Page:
Middlesbrough artist Mackenzie Thorpe talks to Viv Hardwick about the thrill of his First World War artwork

DESPITE being an artist in demand around the world, Middlesbrough-born MazKenzie Thorpe is determined to maintain his “ordinary bloke” status and is about to release his third book, Out Of The Shadows, which is part-autobiography and part insight into his artistic inspiration.

“This is my third book and the other two have sold out. So, there’s been a demand from galleries and customers, ‘Where’s the next book’,” says Thorpe. “The previous two were big, coffee table books and had museum-quality pictures and we wanted to get away from that to be more MacKenzie Thorpe. Sue, my wife, had the idea of making it more personal. She had a meeting with a book designer and I took a step backwards.”

The artist then found the project involved pictures of him at the age of one, as a teenager in Blackpool, with the Queen, members of the Dad’s Army TV series (“my heroes,” says Thorpe) and Tommy Cooper.

“Everyone has an idea of who I am. I suppose, people like myself who come from Middlesbrough and working class people are seen as, ‘Some up there’. But the people who are up there think I must have come from a wealthy background to have got where I am. But I’m from Middlesbrough and I haven’t changed a bit and that’s what this book shows. It includes the cowboy influences on me as a kid and I still refer to cowboys now and buy toy cowboys. The kids bought we a toy cowboy for Father’s Day,” he says.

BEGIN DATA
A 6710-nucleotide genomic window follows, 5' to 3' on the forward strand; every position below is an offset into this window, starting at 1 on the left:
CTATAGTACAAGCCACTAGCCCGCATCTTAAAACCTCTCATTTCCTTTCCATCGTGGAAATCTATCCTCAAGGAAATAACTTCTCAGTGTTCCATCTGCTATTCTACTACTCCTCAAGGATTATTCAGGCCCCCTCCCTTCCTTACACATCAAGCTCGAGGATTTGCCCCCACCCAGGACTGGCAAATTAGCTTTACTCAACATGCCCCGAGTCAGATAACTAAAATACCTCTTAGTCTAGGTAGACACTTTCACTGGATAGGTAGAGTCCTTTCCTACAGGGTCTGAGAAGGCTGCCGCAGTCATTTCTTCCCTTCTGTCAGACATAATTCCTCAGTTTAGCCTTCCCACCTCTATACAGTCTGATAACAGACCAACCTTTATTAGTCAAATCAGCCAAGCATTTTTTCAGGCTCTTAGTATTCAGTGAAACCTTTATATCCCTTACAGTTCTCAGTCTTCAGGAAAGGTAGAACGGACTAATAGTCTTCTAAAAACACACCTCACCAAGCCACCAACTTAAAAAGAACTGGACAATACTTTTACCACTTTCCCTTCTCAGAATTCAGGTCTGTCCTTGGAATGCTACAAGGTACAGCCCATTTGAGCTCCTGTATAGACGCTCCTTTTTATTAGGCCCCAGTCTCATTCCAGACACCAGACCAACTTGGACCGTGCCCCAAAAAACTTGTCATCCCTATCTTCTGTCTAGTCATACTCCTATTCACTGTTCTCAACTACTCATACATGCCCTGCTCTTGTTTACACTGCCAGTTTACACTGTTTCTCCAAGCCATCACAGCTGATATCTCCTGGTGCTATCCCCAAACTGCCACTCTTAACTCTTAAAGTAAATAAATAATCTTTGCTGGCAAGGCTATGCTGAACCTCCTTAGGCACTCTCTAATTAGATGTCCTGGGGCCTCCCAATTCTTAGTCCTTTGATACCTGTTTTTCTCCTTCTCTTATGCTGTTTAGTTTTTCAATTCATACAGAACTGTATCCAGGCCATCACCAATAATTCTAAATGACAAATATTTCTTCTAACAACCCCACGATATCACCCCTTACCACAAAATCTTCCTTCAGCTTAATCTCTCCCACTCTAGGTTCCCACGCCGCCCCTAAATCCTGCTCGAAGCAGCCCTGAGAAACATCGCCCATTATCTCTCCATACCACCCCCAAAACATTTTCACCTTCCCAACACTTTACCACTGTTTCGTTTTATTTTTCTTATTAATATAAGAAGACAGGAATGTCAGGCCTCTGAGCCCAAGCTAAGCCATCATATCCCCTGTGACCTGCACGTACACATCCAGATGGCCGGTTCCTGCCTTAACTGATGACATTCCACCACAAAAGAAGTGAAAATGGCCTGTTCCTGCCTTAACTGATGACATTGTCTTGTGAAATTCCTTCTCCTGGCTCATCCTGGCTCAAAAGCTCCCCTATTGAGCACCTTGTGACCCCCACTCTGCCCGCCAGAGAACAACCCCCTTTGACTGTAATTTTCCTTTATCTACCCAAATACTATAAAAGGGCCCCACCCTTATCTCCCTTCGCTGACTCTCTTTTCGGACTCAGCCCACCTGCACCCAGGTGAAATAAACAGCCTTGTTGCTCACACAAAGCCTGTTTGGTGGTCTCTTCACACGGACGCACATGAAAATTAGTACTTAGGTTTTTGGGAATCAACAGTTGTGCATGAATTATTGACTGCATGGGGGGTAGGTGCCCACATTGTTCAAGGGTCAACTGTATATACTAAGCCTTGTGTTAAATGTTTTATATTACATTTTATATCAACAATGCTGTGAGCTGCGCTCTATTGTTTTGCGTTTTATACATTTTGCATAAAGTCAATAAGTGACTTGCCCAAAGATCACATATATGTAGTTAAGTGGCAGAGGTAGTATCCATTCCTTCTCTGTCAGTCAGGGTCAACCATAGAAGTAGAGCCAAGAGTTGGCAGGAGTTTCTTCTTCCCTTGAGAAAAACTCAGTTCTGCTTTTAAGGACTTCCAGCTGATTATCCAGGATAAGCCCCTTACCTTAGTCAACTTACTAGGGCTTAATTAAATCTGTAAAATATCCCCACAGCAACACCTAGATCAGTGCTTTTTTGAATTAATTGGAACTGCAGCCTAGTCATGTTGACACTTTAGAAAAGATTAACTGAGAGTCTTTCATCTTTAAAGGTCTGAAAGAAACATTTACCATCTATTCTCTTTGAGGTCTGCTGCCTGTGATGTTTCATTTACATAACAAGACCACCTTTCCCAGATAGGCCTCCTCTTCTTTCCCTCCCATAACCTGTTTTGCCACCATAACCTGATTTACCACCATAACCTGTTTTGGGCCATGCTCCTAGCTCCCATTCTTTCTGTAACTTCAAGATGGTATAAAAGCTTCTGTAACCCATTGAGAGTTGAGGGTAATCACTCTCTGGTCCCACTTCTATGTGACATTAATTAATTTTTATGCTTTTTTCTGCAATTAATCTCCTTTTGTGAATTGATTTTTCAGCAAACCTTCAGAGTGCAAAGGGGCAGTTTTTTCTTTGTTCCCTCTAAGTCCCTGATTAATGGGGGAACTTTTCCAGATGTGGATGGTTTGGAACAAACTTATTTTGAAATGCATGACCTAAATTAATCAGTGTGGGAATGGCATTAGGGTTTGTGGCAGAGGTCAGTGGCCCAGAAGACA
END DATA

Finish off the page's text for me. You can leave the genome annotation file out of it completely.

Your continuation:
Thorpe is a John Wayne fan. “I love the film Rio Bravo and about 5.30am every morning I will watch the Lone Ranger. John Wayne will always be a one-off and every two weeks I watch a John Wayne movie and I’ve been to a pow-wow with native Americans on a reservation and took my son on a guided tour,” says Thorpe, who has also taken part in the gathering of cattle, drovers and wagon trains at Houston Texas.

“They all come in for a rodeo and it takes weeks for thousands of people to come in from all over the state for the biggest rodeo in the world. I got invited to a cook-out and when I arrived it was chucking it down with raid, so they gave me a Stetson and a big yellow coat. I sat by the fire eating jambalaya and watching the people on horses. That’s all in the book because it’s about the boy who created things in his imagination and how I grew up and became the man who went into industry like my father, and grandfather. I talk about that and the way my life has been,” he says.

Australia, Japan and his trips to the US, the lifestyles, people and food he found are important parts of the influences on Thorpe, who has gone on to sell works worth millions.

The Teessider famed for his square sheep in his favourite medium of pastels, who retains his links with the region through his Arthaus gallery in Richmond, is also moving into sculpture.

“I’ve done sculptures that are 20ft tall for a hospital in Oklahoma and I think that’s the future for me. These are commissions and it’s fantastic when someone contacts you to make a piece of art for them,” says Thorpe.